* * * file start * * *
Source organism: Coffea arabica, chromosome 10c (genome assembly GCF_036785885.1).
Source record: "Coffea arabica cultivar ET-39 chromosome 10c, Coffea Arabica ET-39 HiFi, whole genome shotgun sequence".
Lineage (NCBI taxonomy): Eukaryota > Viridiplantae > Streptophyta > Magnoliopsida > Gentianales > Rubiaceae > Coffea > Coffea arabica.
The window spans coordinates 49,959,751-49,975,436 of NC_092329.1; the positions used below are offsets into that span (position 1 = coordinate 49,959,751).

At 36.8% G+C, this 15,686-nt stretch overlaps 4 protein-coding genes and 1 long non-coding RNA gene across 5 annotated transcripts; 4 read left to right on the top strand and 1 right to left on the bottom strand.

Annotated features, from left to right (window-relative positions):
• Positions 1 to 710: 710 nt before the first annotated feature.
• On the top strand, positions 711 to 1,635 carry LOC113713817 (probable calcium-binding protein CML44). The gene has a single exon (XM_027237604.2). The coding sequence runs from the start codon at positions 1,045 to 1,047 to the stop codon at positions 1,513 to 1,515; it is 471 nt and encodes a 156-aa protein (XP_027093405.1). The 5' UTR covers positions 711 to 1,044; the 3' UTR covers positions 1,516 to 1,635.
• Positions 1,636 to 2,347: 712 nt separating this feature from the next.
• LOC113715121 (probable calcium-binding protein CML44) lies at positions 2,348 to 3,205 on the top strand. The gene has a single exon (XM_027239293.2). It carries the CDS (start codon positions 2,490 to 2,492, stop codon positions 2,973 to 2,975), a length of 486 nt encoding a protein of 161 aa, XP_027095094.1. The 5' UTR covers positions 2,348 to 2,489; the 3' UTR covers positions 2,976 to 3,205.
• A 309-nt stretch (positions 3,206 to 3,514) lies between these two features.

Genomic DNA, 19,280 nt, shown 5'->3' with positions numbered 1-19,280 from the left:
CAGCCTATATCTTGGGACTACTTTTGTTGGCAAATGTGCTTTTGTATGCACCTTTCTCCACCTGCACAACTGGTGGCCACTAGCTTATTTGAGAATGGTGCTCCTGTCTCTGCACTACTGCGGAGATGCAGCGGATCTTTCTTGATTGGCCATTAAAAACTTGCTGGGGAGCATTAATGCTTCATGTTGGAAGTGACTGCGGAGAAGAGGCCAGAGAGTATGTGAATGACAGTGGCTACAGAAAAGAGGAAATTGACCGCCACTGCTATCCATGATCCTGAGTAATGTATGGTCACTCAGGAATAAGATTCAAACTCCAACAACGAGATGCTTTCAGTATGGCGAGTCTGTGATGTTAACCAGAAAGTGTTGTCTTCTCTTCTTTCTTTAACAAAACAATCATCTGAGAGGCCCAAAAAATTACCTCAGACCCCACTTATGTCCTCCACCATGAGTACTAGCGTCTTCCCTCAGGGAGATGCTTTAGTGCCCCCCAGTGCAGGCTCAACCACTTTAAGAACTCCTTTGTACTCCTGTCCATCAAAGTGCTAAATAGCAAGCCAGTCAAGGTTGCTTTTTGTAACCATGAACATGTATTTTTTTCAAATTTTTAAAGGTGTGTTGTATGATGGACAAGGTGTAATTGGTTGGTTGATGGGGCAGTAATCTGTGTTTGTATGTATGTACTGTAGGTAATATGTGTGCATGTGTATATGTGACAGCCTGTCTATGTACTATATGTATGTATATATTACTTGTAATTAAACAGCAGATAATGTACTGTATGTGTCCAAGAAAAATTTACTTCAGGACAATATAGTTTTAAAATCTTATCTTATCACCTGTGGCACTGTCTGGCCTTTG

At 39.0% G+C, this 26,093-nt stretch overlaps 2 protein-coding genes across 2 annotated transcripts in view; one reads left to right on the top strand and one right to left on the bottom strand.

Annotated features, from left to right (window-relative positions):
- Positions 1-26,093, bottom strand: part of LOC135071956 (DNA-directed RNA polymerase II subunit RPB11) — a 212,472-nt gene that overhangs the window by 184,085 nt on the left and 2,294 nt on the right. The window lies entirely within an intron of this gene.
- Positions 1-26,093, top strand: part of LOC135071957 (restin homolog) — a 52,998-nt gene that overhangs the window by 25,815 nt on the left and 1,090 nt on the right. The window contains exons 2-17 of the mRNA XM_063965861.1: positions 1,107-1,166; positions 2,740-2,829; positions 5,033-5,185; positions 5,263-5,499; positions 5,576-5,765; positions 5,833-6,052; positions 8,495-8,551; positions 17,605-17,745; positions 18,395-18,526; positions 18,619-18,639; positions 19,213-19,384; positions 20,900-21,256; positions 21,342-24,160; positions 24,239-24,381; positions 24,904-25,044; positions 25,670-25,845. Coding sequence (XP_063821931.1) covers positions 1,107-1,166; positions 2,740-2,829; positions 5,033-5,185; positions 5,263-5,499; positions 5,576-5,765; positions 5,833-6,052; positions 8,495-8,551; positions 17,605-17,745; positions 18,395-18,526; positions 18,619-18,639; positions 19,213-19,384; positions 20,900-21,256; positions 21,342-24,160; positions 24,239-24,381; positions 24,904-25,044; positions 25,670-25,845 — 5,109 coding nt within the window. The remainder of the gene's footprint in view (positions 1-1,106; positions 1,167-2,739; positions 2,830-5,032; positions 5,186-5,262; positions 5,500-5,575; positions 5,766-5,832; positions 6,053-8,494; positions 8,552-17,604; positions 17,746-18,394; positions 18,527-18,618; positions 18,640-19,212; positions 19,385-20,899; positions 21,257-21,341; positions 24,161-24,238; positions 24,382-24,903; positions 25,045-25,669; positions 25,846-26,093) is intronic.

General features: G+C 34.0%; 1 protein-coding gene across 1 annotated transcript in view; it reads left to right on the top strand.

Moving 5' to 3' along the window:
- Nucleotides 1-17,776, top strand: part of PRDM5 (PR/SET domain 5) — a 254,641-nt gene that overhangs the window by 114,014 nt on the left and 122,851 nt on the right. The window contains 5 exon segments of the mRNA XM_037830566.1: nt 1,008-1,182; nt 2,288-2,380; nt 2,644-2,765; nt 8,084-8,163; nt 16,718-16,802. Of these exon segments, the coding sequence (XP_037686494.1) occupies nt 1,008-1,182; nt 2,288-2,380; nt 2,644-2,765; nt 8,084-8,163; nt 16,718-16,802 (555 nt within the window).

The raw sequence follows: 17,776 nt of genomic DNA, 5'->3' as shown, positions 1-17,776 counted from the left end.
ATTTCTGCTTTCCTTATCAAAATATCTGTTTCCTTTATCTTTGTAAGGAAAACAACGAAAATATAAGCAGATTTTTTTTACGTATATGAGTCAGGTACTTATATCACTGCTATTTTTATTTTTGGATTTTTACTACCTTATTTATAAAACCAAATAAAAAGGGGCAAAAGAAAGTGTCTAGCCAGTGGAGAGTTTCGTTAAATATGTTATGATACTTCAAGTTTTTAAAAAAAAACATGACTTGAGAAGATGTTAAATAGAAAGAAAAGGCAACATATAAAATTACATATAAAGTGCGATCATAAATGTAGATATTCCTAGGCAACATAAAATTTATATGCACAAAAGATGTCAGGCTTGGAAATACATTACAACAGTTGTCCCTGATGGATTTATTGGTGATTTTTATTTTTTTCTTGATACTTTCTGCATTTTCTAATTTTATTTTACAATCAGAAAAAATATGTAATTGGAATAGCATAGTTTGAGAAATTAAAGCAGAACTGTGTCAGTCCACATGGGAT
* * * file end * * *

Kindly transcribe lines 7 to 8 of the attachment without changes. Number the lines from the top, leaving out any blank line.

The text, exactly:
• Positions 1 to 710: 710 nt before the first annotated feature.
• On the top strand, positions 711 to 1,635 carry LOC113713817 (probable calcium-binding protein CML44). The gene has a single exon (XM_027237604.2). The coding sequence runs from the start codon at positions 1,045 to 1,047 to the stop codon at positions 1,513 to 1,515; it is 471 nt and encodes a 156-aa protein (XP_027093405.1). The 5' UTR covers positions 711 to 1,044; the 3' UTR covers positions 1,516 to 1,635.